With respect to the grounds of living separate and apart pursuant to a decree or judgment of separation, or pursuant to a written separation agreement of the parties, you must wait at least one year from the date of the decree or judgment, or the date the written separation agreement was signed by the husband and wife before filing a divorce action.
Finally, with respect to the No-Fault law in New York, one party needs to swear under oath that the marriage has been irretrievably broken for at last six (6) months.
Other than this, you can file a divorce action at any time, subject to some time limitations that apply to certain grounds for divorce.
If the ground for divorce is anything but No-Fault, then the spouse that does not want the divorce needs to make every effort to prevent the other spouse from proving that their grounds for divorce have merit. If successful in preventing that, the court will not grant the divorce. However, because New York has recently become a No-Fault state, it appears that the granting of a divorce is inevitable.
However, with No-Fault divorces in New York, all issues of the marriage need to be resolved prior to the No-Fault divorce being granted. Therefore, all issues on custody, support, spousal maintenance and equitable distribution of marital assets need to be resolved first.
As such, it is possible to delay the divorce by fighting over these issues, but keep in mind that if the parties cannot reach a resolution on theses issues, the court will eventually schedule a trial on these issues and make its own determination and then move on to granting the No-Fault divorce.
Yes. The question only becomes when they must be decided. For every ground for divorce in New York, except the No-Fault ground, these matters will be decided after the court makes a decision on whether the ground for divorce has been proven. If not proven, then these matters are never considered and decided upon by the court and the parties simply remain married.
However, with the No-Fault divorce, these matters must be agreed upon by the parties or resolved by the court before the court can render a No-Fault divorce.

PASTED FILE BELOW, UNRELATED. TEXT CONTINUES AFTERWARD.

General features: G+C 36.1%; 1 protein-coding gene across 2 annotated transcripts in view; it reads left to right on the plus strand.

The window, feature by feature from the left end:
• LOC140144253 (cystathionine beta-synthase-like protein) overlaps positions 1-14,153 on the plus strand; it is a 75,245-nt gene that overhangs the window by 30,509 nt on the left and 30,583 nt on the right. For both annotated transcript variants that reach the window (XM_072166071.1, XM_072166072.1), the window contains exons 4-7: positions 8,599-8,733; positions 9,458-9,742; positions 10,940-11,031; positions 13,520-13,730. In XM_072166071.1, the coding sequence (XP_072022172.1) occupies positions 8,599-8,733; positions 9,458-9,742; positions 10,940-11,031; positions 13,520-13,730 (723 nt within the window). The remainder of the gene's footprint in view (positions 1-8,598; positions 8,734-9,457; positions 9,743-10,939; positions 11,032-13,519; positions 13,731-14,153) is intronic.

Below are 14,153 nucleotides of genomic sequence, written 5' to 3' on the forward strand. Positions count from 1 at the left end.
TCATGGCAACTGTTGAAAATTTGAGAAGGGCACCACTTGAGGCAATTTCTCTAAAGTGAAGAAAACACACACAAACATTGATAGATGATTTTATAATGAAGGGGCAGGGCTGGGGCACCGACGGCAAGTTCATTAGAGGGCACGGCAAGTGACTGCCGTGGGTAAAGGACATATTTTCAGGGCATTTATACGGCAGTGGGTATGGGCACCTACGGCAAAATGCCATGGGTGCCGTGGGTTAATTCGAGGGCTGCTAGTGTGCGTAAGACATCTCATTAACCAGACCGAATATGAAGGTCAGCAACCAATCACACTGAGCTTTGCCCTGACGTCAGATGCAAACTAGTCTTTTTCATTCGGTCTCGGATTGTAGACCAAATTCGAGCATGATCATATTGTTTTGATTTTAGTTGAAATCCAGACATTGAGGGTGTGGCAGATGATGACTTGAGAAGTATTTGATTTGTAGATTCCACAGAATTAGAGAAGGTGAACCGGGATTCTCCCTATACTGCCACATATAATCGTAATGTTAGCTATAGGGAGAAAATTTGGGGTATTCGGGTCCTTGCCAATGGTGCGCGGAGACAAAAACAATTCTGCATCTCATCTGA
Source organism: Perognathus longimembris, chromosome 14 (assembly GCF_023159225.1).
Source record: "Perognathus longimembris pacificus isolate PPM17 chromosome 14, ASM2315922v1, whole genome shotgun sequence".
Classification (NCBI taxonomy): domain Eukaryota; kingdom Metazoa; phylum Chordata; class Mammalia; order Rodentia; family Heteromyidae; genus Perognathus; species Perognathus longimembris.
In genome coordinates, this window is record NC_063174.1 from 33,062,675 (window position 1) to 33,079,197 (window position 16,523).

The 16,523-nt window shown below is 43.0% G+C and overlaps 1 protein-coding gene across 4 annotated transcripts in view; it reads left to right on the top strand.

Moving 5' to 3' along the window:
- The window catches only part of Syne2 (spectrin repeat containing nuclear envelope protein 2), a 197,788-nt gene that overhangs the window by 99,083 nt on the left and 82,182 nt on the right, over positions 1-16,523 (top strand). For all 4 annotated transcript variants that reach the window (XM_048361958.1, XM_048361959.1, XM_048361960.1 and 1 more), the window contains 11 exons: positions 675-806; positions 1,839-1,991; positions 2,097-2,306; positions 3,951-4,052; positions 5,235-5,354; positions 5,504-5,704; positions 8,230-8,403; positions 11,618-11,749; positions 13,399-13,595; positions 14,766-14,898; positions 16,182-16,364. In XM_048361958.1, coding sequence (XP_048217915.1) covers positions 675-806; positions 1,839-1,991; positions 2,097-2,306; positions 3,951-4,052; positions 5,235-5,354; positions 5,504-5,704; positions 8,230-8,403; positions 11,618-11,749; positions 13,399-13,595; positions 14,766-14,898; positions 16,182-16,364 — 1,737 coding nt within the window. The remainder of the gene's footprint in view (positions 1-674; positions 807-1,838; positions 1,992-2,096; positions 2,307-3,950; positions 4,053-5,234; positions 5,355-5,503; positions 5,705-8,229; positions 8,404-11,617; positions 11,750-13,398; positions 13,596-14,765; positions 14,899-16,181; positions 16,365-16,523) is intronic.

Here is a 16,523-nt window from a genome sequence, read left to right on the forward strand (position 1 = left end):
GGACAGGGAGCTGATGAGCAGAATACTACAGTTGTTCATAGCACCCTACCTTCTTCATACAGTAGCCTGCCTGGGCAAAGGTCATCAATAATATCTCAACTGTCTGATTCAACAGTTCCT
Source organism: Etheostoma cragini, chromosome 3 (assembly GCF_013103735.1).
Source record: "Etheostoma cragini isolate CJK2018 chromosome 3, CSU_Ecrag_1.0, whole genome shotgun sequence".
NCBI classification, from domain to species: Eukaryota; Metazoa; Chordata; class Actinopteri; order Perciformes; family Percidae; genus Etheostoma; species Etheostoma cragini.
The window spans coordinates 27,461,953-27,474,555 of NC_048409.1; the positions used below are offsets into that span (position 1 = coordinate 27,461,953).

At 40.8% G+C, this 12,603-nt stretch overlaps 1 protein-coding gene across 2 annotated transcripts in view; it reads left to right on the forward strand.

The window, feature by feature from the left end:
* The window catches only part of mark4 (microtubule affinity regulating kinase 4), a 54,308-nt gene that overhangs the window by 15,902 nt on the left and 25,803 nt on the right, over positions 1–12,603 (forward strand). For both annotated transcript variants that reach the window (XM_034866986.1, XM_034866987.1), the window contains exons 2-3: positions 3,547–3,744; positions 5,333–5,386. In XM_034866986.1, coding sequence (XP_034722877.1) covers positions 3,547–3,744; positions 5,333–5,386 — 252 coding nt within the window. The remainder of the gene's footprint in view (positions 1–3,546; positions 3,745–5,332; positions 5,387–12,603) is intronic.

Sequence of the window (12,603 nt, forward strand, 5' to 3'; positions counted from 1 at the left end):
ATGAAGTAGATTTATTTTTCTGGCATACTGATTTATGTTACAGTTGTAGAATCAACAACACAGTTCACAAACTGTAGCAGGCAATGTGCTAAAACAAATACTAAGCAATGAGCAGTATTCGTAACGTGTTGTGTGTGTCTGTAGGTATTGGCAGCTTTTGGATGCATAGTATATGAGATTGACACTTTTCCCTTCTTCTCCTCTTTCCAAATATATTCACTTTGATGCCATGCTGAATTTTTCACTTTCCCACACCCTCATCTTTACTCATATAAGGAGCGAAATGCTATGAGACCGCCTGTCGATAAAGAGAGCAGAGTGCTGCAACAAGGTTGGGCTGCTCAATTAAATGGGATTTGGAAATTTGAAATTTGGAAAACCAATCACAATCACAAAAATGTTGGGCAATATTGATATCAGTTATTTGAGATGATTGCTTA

New York has multiple residency categories that a party can rely upon to bring an action for divorce, separation, annulment or nullity of a void marriage thereby allowing the New York courts to have jurisdiction to decide the matter. These requirements are as follows:
- Parties were married in New York and either party is a resident of New York when the action was commenced and has been a resident for a continuous one (1) year period immediately prior to the commencement of the action. OR
- Parties have lived in New York as husband and wife and either party is a resident of New York when the action was commenced and has been a resident for a continuous one (1) year period immediately prior to the commencement of the action. OR
- The cause of action happened in New York and either party has been a resident of New York for a continuous one (1) year period immediately prior to the commencement of the action. OR
- The cause of action happened in New York and both parties are residents of New York at the time of the commencement of the action. OR
- Either party has been a resident of New York for a continuous period of at least two (2) years immediately prior to the commencement of the action.
There are certain protections afforded members of the military who are stationed out of the state or country for military service. Requests for a stay on the proceedings can be requested, which prevents anything from occurring in the action during the period that court determines the stay shall be in effect.
Additionally, there are also protections of the service man or woman’s rights and defenses if a stay is not granted and orders or judgments are entered. This is a very detail oriented area and therefore a more in depth discussion would need to be had with an attorney familiar with the laws that apply.
All you need to file for a divorce in New York is a Summons with Notice. This merely places your spouse on notice that you are commencing a divorce action and it briefly sets forth the ground(s) upon which your action for divorce is based as well as the relief you are seeking.
A complaint is also required, which sets forth more details concerning the marriage and the ground(s) for divorce alleged by you. The Complaint is typically filed with the Summons, but is not required. If not served with the Summons, it will need to be served at a later date.
Generally, when a request is being made to change the name of a minor child, notice is required to be given to the parents.
Under New York Law, notice of the time and place when and where the petition will be presented must be served, in like manner as a notice of motion upon an attorney in an action, upon (a) both parents of the infant, if they be living, unless the petition be made by one of the parents, in which case notice must be served upon the other, if he or she be living, and (b) the general guardian or guardian of the person, if there be one.
But if any of the persons, required to be given notice by this section, reside without the state, then the notice required by this section must be sent by registered mail to the last known address of the person to be served.
If it appears to the satisfaction of the court that a person required to be given notice by this section cannot be located with due diligence within the state, and that such person has no known address without the state, then the court may dispense with notice or require notice to be given to such persons and in such manner as the court thinks proper.